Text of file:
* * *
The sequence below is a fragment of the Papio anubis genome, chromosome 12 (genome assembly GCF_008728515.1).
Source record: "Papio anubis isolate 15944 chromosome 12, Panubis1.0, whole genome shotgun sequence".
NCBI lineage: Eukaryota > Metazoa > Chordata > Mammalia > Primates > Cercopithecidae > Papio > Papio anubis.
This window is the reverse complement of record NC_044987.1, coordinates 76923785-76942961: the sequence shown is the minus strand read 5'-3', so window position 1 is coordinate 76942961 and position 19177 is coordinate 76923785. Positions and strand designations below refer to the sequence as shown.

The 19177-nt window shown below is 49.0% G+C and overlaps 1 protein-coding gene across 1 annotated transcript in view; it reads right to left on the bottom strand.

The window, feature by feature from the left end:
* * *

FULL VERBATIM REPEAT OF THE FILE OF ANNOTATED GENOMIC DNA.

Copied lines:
The sequence below is a fragment of the Papio anubis genome, chromosome 12 (genome assembly GCF_008728515.1).
Source record: "Papio anubis isolate 15944 chromosome 12, Panubis1.0, whole genome shotgun sequence".
NCBI lineage: Eukaryota > Metazoa > Chordata > Mammalia > Primates > Cercopithecidae > Papio > Papio anubis.
This window is the reverse complement of record NC_044987.1, coordinates 76923785-76942961: the sequence shown is the minus strand read 5'-3', so window position 1 is coordinate 76942961 and position 19177 is coordinate 76923785. Positions and strand designations below refer to the sequence as shown.

The 19177-nt window shown below is 49.0% G+C and overlaps 1 protein-coding gene across 1 annotated transcript in view; it reads right to left on the bottom strand.

The window, feature by feature from the left end: